Now I just have to figure out a way to re-run all my numbers with the new significantly lowered COLA that is certainly coming. I havent figured out how to do it in FireCalc so I guess I'll have to do it by hand.
__________________
utrecht is offline   Reply With Quote
Old 08-13-2016, 09:55 AM   #26
Moderator
MBAustin's Avatar
 
Join Date: Jul 2010
Posts: 3,810
Wow, utrecht, what a bad situation. Thanks for the reminder that relying on any one source of income for retirement can have dangers. Hope things get straightened out and glad you made a good choice there.
__________________
"One of the funny things about the stock market is that every time one person buys, another sells, and both think they are astute." William Feather
----------------------------------
ER'd Oct. 2010 at 53. Life is good.
MBAustin is offline   Reply With Quote
Old 08-13-2016, 09:59 AM   #27
Thinks s/he gets paid by the post
2017ish's Avatar
 
Join Date: Apr 2012
Posts: 1,641
Quote:
Originally Posted by utrecht View Post
Some of you veterans may remember this thread of mine from 4 years ago. Wow, have things have changed. My wife and I were within a couple years of retiring and considering our retirement funding options based around our pension options. If you are interested in this thread, please reread the OP to refresh what was going on at that point.

...
Read a number of the articles. Boy, did you dodge a bullet! The prior board and the investment management firm managed to keep the shine on that Pile of Dung for a good while...
__________________
OMY * 3 2ish
2017ish is offline   Reply With Quote
Old 08-13-2016, 10:21 AM   #28
Administrator
W2R's Avatar
 
Join Date: Jan 2007
Location: New Orleans
Posts: 37,129
So glad it all worked out for you, utrecht, and that you didn't get caught in the middle of that mess! What a shock and what a relief it must be to know that your retirement was not affected. I wonder what will happen to those retirees who did not fare so well.

Quote:
Originally Posted by MBAustin View Post
Wow, utrecht, what a bad situation. Thanks for the reminder that relying on any one source of income for retirement can have dangers. Hope things get straightened out and glad you made a good choice there.
+1
I think that having several different income streams from different sources for retirement, and then being able to manage without any one particular income stream is important. Along those lines I think many of us have run FIRECalc without SS included, or without a pension included, and so on, to see what would happen.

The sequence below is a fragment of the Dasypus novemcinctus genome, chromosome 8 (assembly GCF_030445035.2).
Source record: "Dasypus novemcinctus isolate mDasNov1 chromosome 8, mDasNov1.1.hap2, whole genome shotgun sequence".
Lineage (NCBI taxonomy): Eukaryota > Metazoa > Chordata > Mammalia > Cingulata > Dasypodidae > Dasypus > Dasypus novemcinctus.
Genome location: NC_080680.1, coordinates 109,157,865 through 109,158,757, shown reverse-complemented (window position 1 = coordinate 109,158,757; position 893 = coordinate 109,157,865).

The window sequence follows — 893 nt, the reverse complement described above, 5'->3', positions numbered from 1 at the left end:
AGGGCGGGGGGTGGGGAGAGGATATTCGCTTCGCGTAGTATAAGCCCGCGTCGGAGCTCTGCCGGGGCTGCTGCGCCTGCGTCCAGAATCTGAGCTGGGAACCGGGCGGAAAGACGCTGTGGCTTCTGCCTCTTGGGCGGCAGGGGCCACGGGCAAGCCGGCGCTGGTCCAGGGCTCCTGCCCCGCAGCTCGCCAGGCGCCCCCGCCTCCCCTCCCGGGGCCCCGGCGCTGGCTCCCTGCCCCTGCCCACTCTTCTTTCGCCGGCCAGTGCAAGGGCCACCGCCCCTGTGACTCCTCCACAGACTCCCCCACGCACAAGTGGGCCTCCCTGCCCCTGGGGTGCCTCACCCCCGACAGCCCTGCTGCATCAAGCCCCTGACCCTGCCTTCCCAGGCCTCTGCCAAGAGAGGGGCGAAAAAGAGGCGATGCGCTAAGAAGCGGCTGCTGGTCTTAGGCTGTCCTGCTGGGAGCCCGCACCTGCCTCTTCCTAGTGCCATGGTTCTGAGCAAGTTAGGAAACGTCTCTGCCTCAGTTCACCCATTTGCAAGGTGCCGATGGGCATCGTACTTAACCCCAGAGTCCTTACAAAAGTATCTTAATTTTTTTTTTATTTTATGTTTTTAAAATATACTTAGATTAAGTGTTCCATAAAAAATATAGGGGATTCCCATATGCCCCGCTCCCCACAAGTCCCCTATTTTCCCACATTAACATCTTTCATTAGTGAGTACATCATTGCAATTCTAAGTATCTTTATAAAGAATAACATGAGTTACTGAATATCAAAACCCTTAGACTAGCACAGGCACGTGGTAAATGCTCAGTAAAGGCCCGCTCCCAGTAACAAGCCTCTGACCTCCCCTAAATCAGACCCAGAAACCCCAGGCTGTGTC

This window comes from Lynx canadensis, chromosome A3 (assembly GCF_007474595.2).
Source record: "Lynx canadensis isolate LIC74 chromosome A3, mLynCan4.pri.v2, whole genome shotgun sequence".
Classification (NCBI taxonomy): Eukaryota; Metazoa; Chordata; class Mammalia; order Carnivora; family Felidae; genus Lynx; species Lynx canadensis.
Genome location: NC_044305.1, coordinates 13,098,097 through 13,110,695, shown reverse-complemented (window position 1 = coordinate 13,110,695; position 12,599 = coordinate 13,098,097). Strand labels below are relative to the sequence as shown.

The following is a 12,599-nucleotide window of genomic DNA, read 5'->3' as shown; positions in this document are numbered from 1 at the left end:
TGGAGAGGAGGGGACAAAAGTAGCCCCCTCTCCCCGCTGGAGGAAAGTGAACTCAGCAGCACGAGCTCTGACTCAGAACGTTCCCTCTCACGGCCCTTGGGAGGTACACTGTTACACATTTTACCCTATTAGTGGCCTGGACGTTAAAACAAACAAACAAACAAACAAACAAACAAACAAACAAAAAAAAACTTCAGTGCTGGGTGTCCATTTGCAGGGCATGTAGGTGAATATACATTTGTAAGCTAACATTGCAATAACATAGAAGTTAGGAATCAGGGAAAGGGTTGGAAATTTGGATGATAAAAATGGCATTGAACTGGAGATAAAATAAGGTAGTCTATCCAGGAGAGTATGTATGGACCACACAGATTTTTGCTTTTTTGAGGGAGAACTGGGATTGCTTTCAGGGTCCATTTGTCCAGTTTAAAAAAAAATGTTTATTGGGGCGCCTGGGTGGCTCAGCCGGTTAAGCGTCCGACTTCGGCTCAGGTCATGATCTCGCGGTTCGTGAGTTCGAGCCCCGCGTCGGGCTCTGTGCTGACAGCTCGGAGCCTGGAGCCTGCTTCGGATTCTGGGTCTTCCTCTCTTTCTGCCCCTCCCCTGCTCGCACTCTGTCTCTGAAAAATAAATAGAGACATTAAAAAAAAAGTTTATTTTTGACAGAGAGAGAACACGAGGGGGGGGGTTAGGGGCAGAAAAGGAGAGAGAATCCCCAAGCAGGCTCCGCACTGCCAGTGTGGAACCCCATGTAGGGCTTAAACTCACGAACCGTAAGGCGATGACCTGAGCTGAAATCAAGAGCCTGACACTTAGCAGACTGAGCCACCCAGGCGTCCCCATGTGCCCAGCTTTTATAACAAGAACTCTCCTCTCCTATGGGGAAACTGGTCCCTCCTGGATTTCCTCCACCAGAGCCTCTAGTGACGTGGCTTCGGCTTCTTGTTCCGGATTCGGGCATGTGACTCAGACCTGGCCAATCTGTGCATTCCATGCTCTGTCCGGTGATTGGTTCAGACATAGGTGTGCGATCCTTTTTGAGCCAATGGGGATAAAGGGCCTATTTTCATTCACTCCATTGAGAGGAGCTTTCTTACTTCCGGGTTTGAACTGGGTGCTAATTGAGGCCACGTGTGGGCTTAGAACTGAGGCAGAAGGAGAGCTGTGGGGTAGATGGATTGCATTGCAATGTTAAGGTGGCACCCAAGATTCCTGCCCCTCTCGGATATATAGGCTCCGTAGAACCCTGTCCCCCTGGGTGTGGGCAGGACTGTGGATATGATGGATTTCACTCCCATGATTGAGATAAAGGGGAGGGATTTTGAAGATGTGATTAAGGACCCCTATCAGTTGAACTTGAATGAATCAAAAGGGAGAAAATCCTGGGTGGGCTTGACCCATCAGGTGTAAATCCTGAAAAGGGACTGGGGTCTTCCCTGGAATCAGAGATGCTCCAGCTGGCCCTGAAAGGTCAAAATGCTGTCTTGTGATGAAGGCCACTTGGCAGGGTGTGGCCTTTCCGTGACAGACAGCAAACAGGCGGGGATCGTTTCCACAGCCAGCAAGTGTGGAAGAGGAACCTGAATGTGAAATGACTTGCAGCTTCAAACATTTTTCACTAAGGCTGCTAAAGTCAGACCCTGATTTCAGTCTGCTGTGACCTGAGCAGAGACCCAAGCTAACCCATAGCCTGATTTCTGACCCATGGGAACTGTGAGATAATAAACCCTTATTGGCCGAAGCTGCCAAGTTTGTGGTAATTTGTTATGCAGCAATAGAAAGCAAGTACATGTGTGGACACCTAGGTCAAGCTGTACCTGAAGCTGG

Quote:
Originally Posted by utrecht View Post
I was chastised and mocked by many co-workers when we never joined DROP.
Isn't it nice to be retired, and to not have to interact with such evil people? I can't possibly imagine someone chastising and mocking a co-worker simply because of their retirement income choices.
__________________
Fairy tales are more than true: not because they tell us that dragons exist, but because they tell us that dragons can be beaten.

― N. Gaiman (2002)








W2R is offline   Reply With Quote
Old 08-13-2016, 10:45 AM   #29
Thinks s/he gets paid by the post
Sunset's Avatar
 
Join Date: Jul 2014
Location: Chicago
Posts: 3,612
Quote:
Originally Posted by utrecht View Post
......
Now I just have to figure out a way to re-run all my numbers with the new significantly lowered COLA that is certainly coming. I havent figured out how to do it in FireCalc so I guess I'll have to do it by hand.
Glad to hear you dodged the Pension Bomb, seems this is a hidden problem in lots of places.

Hopefully the reduced COLA won't hurt too much, even though I'm sure it's a disappointment.
__________________
Sunset is offline   Reply With Quote
Old 08-13-2016, 08:21 PM   #30
Thinks s/he gets paid by the post
 
Join Date: Nov 2006
Posts: 2,256
The reduced COLA actually makes a bigger difference than you would think. It wont be much at the beginning but as each year goes by, the deficit between what we will get and what we thought we would get gets bigger. Because of that, we have to lower our withdrawals now so that our portfolio balance is bigger down the road to make up for the increasingly smaller pension amount (compared to what our original planned included).